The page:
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How to survive the shock of dropping your kid off at college

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We’ve fed them all of their fruits and vegetables. Bandaged bumps and bruises. Taught them right from wrong. Attended endless parent-teacher conferences. Reminded them to never, ever talk to strangers. Then we cheer as these fresh-faced, 18-year-old kids graduate from high school, pack up all their favorite belongings in the family car and drop them off and leave them to their own devices among a world of strangers. I am now officially experiencing the perils of parenting: part two.

As a working single mother of five incredible children, I survived my first experience with the emotional roller coaster of freshman year drop-off. I recently deposited my first-born, Emily, to The Ohio State University where she plans to pursue a degree in molecular biology and genetics. Her ultimate goal is to become an orthopedic surgeon in the pediatric field — no worries on goal setting for my type A child.

I began asking myself how I might weather day-to-day life without the only child that has been with me through every step of the hills and valleys of motherhood?

I was filled with a mixture of pride and dread throughout the entire month leading up to this long-awaited day. Did she pack too much? Was she going to make good friends? (I always tell my kids you truly are the company you keep!) As I watched her vacuum pack her entire wardrobe into miniature transportable packs and stood stunned at her bedroom door as she checked off her exhaustive list of “to dos” before she left for school, I started to get a bigger ache in my chest. How did this day arrive so fast? I began asking myself how I might weather day-to-day life without the only child that has been with me through every step of the hills and valleys of motherhood? Observing me sullen in her doorway, she knew I was having a parenting “moment,” as I often tell Emily that she has to be extra patient with me since I’m practicing everything out on her since she was my first. And, let’s face it, there really is no owner’s manual for sleep-deprived moms bringing home a warm bundle from the hospital.

Thankfully, my high school-aged daughter Haley was willing to provide me with emotional (and driving) support and squeezed into the packed-to-the-brim SUV for the long drive from Chicago to Columbus. We played favorite songs, talked about Emily’s room setup ideas and laughed about how our English bulldog Hope would miss her other “mommy.” Aside from my initial tear-filled mini-breakdown in the Starbucks line three blocks from our driveway (where I emotionally told the barista about my firstborn leaving me) it was a jovial time in the car ride to Ohio. Yet, in the back of my mind (and in my heart), I was preparing for that dreaded hug goodbye.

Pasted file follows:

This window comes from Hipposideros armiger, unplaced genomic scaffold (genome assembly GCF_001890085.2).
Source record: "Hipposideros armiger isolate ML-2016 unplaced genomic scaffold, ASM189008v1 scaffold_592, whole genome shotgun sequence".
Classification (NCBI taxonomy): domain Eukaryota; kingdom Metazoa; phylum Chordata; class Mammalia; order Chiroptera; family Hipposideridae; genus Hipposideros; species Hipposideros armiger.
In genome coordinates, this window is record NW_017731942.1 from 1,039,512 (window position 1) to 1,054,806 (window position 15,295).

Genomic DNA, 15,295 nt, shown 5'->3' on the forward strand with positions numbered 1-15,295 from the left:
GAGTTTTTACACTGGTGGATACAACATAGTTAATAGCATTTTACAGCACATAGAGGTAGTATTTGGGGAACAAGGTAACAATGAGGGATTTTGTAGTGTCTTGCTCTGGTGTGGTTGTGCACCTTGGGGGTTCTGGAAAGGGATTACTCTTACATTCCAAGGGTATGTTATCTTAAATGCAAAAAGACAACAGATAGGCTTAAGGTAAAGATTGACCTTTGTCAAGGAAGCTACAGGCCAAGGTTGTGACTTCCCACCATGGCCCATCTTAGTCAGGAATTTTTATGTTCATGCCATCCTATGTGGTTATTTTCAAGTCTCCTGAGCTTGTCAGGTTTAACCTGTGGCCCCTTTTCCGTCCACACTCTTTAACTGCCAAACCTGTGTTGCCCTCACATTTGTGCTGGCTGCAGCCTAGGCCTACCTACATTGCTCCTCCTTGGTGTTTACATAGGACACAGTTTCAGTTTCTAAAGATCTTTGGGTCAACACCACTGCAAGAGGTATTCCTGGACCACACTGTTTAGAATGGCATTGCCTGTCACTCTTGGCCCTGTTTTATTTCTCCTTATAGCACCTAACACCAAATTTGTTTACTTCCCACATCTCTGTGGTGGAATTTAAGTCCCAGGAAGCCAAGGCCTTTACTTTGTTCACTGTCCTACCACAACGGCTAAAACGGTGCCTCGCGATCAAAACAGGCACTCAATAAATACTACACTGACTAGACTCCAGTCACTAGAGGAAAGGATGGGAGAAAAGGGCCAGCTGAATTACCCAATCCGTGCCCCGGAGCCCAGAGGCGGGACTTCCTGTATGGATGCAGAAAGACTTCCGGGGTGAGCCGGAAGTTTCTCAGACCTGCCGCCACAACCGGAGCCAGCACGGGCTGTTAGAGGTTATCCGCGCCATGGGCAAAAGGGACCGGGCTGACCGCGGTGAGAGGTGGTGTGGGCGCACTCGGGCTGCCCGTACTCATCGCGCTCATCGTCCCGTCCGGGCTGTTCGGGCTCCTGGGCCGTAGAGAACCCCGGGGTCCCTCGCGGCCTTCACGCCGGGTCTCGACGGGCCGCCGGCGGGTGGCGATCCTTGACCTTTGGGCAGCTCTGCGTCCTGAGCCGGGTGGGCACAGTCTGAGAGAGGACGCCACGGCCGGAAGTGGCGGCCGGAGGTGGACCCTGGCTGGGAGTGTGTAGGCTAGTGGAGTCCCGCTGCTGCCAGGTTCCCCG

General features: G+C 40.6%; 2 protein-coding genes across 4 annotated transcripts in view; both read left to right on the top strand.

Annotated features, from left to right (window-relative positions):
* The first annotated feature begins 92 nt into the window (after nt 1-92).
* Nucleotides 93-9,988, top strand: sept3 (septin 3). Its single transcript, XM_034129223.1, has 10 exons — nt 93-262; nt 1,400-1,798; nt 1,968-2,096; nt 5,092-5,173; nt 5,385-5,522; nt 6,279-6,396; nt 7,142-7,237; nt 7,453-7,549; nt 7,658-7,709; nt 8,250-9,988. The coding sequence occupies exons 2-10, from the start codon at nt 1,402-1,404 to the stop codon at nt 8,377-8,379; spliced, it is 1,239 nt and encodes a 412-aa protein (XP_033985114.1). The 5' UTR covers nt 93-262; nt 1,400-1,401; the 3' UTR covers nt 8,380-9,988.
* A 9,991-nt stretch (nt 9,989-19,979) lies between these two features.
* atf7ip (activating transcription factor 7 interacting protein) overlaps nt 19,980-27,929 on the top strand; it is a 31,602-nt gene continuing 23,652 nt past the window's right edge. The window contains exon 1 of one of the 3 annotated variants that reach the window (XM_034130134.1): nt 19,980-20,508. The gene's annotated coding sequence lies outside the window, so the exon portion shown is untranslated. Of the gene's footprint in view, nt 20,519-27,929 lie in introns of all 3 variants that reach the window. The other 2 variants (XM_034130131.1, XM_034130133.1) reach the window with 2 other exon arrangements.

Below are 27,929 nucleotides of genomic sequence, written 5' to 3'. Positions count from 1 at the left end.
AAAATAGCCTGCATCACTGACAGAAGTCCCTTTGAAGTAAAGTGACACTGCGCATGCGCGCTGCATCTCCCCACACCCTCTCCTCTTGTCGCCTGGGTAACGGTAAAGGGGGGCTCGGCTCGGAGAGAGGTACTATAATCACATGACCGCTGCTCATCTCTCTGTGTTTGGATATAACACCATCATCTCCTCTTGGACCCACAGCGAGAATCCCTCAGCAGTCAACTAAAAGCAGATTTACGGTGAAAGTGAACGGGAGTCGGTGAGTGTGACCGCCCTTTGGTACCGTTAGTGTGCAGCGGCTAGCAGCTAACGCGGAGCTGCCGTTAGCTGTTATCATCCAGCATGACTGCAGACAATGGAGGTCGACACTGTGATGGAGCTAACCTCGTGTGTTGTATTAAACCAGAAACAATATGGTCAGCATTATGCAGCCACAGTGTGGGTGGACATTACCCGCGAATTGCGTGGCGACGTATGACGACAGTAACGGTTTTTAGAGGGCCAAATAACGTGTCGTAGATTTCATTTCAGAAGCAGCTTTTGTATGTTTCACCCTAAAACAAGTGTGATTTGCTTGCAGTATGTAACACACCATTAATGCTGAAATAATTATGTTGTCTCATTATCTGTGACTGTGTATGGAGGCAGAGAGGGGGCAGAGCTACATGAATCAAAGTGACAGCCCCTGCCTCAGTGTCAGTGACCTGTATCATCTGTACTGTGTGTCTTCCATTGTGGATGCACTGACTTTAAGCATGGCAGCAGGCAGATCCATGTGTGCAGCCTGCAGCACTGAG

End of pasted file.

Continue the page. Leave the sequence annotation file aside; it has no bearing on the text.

Image: Kathleen and Emily Henson
Kathleen Kenehan and her daughter Emily Henson on drop-off day.Courtesy Kathleen Kenehan

When we arrived on campus, Ohio State greeted us with a phenomenal Big Ten welcome and an impressively orchestrated move-in process to usher the 7,000 eager freshman and their families to the multitude of dorms. Emily quickly worked with the university’s move-in crew to get her belongings into her room and we did quite an efficient job unpacking before her new roommate arrived. The whole time, however, I was becoming more painfully aware that I was about to leave her. That I wouldn’t have her be just a bedroom (or kitchen holler) away. That we couldn’t watch a Netflix show or get our nails done at a moment’s notice on the weekend. That this was finally the adult evolution of our relationship.

When it was time to say farewell, I tried to make it both brief and positive but we both shed tears. Okay, I also have to admit that I did run back down the hallway for one more long hug goodbye. My other daughter Haley made the six-hour ride home both peaceful and tolerable for her emotionally-raw mother and even assured me that Emily would be fine, as would I. (When did 15-year-olds get so wise?)

This was finally the adult evolution of our relationship.

I offer the following observations for any parent who has recently been in my shoes as they transition their first child to college:

Sure, They’re in College…But They Still Need Us

I’m quickly finding that even though Emily is 377 miles away, she still is in daily contact. I have set a limit of reaching out to her proactively to once a day but have made myself available whenever she needs to call or Facetime. I am finding it a healthy boundary to give her space to be on her own, but greatly enjoy when she calls me or texts me photos of her day’s adventures running across campus to chem lab. I imagine it’s quite a lot to process navigating a huge campus, a full course load and the dynamics of a co-ed floor.

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